On 21 April 2017, the Government announced that it would scrap the hugely unpopular increase in probate fees due to there being insufficient time for the proposals to go through Parliament before the general election. We all breathed a sigh of relief, but how long will this last?
The Government’s proposals were to increase the probate fee dependant on the size of the estate of the deceased (currently a £155 flat fee if a solicitor submits the application on behalf of the executors or £210 if the executors submit the application themselves).
The proposals were to increase the fees as follows:
- Estate between £50,000 – £300,000 = £300
- Estate between £300,000 – £500,000 = £1,000
- Estate between £500,000 – £1 million = £4,000
- Estate between £1 million – £1.6 million = £8,000
- Estate between £1.6 million – £2 million =£12,000
- Estate above £2 million = £20,000
The Government argued that this would not have an impact on most married couples or those in a civil partnership, as assets would pass by survivorship rather than requiring a Grant of Probate. However, this did not take into account the enormous number of people who own assets in their sole name, be it Premium Bond or simply a sole account. Depending on the sum(s) held, a Grant of Probate may have been required and therefore the fee would have needed to have been paid.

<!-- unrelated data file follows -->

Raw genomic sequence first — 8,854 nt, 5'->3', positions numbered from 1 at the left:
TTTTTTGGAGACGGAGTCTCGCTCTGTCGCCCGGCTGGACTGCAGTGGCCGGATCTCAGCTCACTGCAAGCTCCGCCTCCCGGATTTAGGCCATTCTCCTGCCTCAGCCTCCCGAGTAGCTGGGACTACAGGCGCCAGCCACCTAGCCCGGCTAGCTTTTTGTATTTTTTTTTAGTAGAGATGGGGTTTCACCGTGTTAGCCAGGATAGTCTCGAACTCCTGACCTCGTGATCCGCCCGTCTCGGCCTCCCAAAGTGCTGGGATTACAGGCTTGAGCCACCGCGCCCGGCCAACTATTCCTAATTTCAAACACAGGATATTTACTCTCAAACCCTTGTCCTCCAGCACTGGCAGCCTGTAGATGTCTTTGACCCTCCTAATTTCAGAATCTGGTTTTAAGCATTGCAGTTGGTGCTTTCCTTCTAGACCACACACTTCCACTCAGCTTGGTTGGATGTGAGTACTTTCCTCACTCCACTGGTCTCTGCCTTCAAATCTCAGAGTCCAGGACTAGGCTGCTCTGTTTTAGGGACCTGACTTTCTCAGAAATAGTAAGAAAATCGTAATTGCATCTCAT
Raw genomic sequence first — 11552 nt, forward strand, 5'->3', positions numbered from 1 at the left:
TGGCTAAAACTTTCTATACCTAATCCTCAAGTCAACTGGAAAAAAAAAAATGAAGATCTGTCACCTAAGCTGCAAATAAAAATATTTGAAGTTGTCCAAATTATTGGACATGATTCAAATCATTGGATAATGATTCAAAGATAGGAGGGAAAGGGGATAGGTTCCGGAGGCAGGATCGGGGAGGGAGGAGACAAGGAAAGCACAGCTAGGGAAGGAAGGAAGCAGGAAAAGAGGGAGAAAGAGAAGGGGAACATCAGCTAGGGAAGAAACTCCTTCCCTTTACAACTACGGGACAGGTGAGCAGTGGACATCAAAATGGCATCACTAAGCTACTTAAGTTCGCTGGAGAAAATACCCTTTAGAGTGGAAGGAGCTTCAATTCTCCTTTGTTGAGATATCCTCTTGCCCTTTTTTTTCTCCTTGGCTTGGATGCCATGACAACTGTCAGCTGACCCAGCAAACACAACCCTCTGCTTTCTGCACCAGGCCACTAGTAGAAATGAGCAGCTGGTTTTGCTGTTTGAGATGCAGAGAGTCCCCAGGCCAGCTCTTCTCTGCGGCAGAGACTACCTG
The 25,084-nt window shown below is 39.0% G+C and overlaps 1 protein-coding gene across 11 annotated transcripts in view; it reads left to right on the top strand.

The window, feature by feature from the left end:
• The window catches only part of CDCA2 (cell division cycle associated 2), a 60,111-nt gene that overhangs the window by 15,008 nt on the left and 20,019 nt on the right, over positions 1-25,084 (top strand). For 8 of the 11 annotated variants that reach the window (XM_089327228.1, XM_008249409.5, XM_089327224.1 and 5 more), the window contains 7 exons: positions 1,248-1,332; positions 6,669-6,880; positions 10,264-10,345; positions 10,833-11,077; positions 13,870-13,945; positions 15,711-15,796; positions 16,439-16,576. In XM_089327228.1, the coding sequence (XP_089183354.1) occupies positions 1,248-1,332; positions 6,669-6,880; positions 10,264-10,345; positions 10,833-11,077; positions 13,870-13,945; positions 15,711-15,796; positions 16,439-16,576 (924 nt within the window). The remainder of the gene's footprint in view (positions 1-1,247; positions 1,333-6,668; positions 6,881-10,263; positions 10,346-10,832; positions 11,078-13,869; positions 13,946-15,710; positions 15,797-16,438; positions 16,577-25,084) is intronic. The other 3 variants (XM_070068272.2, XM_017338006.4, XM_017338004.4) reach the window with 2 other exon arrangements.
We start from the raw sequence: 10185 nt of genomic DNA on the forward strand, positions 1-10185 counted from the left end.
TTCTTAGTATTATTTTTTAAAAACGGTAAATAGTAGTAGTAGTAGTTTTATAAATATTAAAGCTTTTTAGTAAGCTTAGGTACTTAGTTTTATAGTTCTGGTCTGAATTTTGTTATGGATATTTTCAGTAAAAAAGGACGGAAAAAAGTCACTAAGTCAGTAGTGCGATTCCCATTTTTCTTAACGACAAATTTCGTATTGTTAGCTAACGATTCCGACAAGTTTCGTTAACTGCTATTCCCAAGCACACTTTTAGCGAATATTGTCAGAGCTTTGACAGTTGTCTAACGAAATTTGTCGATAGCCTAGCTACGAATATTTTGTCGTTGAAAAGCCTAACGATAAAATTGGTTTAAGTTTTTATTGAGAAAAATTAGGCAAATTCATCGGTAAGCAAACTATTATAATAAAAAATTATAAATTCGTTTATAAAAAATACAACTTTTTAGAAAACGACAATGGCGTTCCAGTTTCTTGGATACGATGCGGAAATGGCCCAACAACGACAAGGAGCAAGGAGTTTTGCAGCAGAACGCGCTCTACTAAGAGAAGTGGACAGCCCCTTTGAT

Various professional bodies were involved in a consultation regarding the planned increase in probate fees and despite a 97% rejection of the proposals, the Government rushed these proposals through on 19 April 2017. However, perhaps in the face of mounting pressure and a petition on the parliamentary petitions site, the Government has now put the proposals on hold for the next Government to consider.
We will keep this matter under review and keep you updated of any change following the general election.
At the same time, the Office of the Public Guardian announced that the fee for registering Lasting Powers of Attorney has reduced, as of 1 April 2017, from £110 to £82. The hope is that this will encourage more people to prepare Lasting Powers of Attorney and the reduction has been made possible by efficiencies with the Office of the Public Guardian. Perhaps these efficiencies could be shared with the Probate Registry.